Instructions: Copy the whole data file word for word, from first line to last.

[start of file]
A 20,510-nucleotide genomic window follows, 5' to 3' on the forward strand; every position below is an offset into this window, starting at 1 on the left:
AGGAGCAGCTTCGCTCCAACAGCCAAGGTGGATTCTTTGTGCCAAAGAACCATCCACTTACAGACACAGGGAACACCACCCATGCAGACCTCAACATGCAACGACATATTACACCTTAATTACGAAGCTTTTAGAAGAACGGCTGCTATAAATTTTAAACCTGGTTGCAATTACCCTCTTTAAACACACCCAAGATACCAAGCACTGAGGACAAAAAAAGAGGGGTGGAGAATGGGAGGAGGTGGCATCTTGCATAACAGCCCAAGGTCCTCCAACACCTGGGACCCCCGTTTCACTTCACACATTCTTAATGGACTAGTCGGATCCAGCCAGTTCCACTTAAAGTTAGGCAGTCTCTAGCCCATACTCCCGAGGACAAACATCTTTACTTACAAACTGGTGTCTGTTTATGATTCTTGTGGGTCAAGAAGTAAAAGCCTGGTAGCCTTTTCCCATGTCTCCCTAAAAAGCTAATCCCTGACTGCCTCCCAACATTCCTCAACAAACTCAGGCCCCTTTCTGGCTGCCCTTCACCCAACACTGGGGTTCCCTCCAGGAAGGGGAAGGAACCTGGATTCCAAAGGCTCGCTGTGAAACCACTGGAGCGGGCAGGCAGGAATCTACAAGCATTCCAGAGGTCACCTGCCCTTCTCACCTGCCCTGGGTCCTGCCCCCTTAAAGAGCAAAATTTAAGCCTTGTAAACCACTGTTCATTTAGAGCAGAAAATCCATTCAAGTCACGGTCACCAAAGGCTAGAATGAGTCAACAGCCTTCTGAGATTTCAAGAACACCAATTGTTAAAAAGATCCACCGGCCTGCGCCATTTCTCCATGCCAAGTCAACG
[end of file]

A 20,510-nucleotide genomic window follows, 5' to 3' on the forward strand; every position below is an offset into this window, starting at 1 on the left:
AGGAGCAGCTTCGCTCCAACAGCCAAGGTGGATTCTTTGTGCCAAAGAACCATCCACTTACAGACACAGGGAACACCACCCATGCAGACCTCAACATGCAACGACATATTACACCTTAATTACGAAGCTTTTAGAAGAACGGCTGCTATAAATTTTAAACCTGGTTGCAATTACCCTCTTTAAACACACCCAAGATACCAAGCACTGAGGACAAAAAAAGAGGGGTGGAGAATGGGAGGAGGTGGCATCTTGCATAACAGCCCAAGGTCCTCCAACACCTGGGACCCCCGTTTCACTTCACACATTCTTAATGGACTAGTCGGATCCAGCCAGTTCCACTTAAAGTTAGGCAGTCTCTAGCCCATACTCCCGAGGACAAACATCTTTACTTACAAACTGGTGTCTGTTTATGATTCTTGTGGGTCAAGAAGTAAAAGCCTGGTAGCCTTTTCCCATGTCTCCCTAAAAAGCTAATCCCTGACTGCCTCCCAACATTCCTCAACAAACTCAGGCCCCTTTCTGGCTGCCCTTCACCCAACACTGGGGTTCCCTCCAGGAAGGGGAAGGAACCTGGATTCCAAAGGCTCGCTGTGAAACCACTGGAGCGGGCAGGCAGGAATCTACAAGCATTCCAGAGGTCACCTGCCCTTCTCACCTGCCCTGGGTCCTGCCCCCTTAAAGAGCAAAATTTAAGCCTTGTAAACCACTGTTCATTTAGAGCAGAAAATCCATTCAAGTCACGGTCACCAAAGGCTAGAATGAGTCAACAGCCTTCTGAGATTTCAAGAACACCAATTGTTAAAAAGATCCACCGGCCTGCGCCATTTCTCCATGCCAAGTCAACG